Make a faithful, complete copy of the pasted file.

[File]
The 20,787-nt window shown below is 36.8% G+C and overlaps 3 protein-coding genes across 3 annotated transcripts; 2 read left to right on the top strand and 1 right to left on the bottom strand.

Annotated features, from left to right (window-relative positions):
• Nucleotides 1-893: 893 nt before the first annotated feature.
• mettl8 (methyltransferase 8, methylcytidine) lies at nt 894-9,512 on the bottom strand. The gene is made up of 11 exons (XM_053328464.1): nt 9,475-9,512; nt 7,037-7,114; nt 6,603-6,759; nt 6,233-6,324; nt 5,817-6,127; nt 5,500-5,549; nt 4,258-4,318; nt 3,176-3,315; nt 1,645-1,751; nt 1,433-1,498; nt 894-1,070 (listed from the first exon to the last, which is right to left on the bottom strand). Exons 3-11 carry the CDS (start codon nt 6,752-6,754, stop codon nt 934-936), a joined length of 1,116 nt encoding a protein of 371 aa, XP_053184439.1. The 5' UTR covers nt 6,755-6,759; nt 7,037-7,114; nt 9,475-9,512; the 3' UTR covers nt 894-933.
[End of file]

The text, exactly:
The 20,787-nt window shown below is 36.8% G+C and overlaps 3 protein-coding genes across 3 annotated transcripts; 2 read left to right on the top strand and 1 right to left on the bottom strand.

Annotated features, from left to right (window-relative positions):
• Nucleotides 1-893: 893 nt before the first annotated feature.
• mettl8 (methyltransferase 8, methylcytidine) lies at nt 894-9,512 on the bottom strand. The gene is made up of 11 exons (XM_053328464.1): nt 9,475-9,512; nt 7,037-7,114; nt 6,603-6,759; nt 6,233-6,324; nt 5,817-6,127; nt 5,500-5,549; nt 4,258-4,318; nt 3,176-3,315; nt 1,645-1,751; nt 1,433-1,498; nt 894-1,070 (listed from the first exon to the last, which is right to left on the bottom strand). Exons 3-11 carry the CDS (start codon nt 6,752-6,754, stop codon nt 934-936), a joined length of 1,116 nt encoding a protein of 371 aa, XP_053184439.1. The 5' UTR covers nt 6,755-6,759; nt 7,037-7,114; nt 9,475-9,512; the 3' UTR covers nt 894-933.